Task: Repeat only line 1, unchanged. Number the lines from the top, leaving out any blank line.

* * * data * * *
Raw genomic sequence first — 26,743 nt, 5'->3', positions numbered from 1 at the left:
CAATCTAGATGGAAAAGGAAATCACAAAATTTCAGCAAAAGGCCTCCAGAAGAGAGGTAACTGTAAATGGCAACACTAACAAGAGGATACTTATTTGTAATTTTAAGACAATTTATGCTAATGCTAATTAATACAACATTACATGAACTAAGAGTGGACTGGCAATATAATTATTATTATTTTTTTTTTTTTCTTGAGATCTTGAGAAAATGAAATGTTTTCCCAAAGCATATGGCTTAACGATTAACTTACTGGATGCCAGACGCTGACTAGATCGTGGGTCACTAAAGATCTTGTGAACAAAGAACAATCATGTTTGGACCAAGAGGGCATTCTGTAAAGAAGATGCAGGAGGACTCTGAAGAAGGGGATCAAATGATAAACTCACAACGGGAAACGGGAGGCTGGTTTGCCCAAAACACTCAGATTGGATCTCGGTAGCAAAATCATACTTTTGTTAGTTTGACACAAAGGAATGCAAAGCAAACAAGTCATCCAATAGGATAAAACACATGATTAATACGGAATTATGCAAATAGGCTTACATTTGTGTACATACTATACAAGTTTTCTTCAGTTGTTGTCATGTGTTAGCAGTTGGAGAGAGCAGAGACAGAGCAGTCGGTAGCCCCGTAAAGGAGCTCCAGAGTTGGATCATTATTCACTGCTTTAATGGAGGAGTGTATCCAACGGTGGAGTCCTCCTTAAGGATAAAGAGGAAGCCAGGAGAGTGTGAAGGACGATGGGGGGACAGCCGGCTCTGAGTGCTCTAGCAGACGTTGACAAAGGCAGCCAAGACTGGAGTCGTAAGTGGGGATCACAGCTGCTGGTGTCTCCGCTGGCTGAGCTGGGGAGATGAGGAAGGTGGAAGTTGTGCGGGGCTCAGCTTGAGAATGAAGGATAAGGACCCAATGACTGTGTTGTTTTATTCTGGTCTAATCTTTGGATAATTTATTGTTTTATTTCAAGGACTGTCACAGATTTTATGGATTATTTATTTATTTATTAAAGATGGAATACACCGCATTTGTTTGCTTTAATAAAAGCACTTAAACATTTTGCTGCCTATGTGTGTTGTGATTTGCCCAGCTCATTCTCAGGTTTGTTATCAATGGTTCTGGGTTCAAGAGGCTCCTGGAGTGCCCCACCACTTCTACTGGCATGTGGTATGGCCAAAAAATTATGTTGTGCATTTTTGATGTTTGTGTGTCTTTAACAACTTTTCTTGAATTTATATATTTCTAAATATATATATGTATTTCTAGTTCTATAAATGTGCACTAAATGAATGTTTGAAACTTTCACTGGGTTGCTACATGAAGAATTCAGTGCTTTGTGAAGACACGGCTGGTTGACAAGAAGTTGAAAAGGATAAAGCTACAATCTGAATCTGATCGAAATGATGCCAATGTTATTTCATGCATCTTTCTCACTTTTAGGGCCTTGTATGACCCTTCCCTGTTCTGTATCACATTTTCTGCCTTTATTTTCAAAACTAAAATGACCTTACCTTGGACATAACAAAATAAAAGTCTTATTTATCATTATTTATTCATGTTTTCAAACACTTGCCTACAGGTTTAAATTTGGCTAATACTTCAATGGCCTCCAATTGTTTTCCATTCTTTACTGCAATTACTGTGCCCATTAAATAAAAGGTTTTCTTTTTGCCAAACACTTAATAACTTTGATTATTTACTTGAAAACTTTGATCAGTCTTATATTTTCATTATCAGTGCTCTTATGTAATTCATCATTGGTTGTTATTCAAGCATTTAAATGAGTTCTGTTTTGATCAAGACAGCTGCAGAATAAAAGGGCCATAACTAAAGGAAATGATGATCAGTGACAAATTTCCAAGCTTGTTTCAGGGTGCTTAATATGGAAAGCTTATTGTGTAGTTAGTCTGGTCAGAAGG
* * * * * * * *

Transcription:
Raw genomic sequence first — 26,743 nt, 5'->3', positions numbered from 1 at the left: